During a recent interview with WMMR’s Brent Porche, Aerosmith’s Joe Perry discussed the band’s 50th anniversary plans. Among them are further touring and a new box set.
Perry said the following about the group’s upcoming shows:
“I think that the Fenway show [in Boston in September], being able to pick a date and go, ‘That’s when we wanna play there,’ it’s kind of tough. But coincidentally, it’s a really good time to kind of kick it off. And then, I don’t know; we’re not quite sure what we’re gonna do. I would like to play some of the places we haven’t played in 30 years. It’s really about scheduling and trying to mount a tour, and then we’ll see what we can do with it. It’s kind of like with Fenway… That’s gonna be the kick-off, I think.”
He also added the following about the box set:
“[It] kind of hits on every decade and some videos to go along with it. In the first, say, 30 years of our career, finding video is really hard. With everybody having a camera [now], the show you’re doing is literally online within [minutes]; some of it’s streamed. So the [recent] shows are up there; finding video from the last 20 years, it’s not a problem. It’s finding the stuff that you like.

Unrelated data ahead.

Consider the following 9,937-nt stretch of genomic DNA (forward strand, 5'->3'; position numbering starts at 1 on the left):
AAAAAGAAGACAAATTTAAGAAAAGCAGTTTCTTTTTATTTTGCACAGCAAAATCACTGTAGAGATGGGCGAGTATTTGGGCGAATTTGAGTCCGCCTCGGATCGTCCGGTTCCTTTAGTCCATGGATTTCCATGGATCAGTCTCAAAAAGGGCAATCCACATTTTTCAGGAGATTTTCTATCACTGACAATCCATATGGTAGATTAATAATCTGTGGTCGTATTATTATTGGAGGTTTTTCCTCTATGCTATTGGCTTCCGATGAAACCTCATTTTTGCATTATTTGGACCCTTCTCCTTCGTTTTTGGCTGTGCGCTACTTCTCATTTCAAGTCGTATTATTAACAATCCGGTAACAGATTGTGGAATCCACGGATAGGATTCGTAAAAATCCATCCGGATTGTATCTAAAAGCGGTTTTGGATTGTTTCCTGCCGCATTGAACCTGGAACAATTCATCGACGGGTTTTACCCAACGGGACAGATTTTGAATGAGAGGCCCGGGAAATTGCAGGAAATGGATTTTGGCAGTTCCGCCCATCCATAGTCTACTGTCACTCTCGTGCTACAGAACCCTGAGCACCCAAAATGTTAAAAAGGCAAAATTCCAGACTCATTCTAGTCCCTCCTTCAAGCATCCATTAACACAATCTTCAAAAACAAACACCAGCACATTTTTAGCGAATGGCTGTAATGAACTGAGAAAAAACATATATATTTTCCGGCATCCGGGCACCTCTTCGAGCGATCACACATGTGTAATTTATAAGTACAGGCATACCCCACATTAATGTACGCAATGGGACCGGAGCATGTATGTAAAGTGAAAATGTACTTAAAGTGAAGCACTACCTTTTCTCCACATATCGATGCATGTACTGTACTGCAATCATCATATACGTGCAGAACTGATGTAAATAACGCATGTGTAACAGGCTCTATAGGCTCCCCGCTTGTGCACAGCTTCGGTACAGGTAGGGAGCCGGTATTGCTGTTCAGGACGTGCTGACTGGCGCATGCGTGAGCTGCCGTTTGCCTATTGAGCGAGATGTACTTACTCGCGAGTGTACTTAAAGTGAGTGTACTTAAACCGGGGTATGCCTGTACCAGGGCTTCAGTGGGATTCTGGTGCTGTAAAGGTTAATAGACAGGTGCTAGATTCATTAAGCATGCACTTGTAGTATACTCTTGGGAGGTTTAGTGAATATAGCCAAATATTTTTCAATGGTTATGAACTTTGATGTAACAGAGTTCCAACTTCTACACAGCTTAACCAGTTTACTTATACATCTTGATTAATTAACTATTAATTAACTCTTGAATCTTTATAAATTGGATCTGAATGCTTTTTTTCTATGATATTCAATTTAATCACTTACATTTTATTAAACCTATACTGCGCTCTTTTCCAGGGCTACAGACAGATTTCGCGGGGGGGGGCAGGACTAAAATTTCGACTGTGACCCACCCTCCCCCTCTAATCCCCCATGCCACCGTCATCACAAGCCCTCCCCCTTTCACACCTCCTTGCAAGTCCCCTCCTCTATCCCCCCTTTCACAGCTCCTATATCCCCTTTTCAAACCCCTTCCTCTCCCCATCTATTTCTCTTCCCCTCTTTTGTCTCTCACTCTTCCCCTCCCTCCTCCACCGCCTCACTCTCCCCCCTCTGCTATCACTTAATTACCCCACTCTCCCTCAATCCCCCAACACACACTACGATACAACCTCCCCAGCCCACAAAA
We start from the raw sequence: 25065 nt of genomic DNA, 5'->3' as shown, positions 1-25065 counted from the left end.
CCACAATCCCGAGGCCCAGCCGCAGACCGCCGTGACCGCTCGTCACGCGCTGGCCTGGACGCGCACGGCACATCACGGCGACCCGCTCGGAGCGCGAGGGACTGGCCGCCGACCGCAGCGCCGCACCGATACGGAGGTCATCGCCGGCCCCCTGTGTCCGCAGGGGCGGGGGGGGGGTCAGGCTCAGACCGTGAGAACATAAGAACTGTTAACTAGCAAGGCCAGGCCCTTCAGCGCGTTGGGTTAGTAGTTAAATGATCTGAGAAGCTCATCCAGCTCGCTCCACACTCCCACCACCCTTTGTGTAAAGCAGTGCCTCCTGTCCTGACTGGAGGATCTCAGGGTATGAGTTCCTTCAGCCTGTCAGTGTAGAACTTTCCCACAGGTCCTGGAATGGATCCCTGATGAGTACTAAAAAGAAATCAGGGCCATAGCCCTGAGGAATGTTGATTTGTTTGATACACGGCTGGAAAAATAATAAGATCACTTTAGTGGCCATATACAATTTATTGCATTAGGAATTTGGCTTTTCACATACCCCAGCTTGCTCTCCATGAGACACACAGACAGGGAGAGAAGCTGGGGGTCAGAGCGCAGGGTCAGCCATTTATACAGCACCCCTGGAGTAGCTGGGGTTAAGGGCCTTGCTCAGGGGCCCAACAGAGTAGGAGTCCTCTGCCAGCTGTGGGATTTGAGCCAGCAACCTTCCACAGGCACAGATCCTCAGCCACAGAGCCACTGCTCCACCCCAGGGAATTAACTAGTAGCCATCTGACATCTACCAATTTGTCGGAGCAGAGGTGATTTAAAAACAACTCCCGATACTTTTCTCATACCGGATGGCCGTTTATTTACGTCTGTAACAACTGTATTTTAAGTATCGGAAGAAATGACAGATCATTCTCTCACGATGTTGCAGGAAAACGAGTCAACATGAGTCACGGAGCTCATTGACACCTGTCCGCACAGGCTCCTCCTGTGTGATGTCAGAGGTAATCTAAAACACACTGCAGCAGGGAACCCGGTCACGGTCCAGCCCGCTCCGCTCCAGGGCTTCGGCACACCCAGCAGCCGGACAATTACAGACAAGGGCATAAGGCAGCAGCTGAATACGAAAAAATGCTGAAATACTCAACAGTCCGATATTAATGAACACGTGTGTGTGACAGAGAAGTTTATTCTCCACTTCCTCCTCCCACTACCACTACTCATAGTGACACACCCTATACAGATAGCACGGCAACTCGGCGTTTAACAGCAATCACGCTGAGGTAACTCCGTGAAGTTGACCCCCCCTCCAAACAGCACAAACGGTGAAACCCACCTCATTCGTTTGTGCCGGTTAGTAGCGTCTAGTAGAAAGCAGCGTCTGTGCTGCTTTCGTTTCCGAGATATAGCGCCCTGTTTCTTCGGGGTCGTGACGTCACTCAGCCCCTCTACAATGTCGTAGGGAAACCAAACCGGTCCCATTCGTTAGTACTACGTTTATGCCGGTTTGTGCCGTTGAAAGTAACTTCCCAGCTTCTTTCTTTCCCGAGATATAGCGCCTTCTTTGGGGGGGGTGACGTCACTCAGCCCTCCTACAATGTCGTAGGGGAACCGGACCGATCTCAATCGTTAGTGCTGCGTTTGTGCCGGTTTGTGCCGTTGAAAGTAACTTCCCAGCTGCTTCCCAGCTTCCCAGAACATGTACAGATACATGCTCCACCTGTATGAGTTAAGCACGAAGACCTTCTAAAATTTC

As it turns out, we actually shot a bunch of songs because the record companies would use them to promote… When they would have these get-togethers every years, all the record companies would show what they have coming out and the latest this and the latest that, so they would shoot promotional videos. So they weren’t quite what we know as the MTV-style videos. So we’re digging down and finding some of that stuff. And then there’s some people that actually had some video from… ‘Cause back then, it was a big camera and they had cartridges that lasted three minutes, so to get a whole song on one, you had to have at least two cameras going.
I actually started carrying a camera with me, and when we played the Silverdome in Detroit [in 1976] — I think we were the second band to play there and the first band to fill it; it was, like, 80,000 seats. It was wild… Anyway, I remember sending somebody up with my camera — way up into the bleachers or whatever — and by the time they got it focused and kind of brought the lens close enough, you couldn’t even tell who was playing. Most cameras didn’t have sound either, but this one did. And it was kind of rough version of whatever we were playing… I mean, stuff keeps popping up. Fans will say ‘I’ve got a piece of this’ or ‘I took some video of that’, but it’s bits and pieces. Most of it are still pictures. We’re constantly finding the stuff.”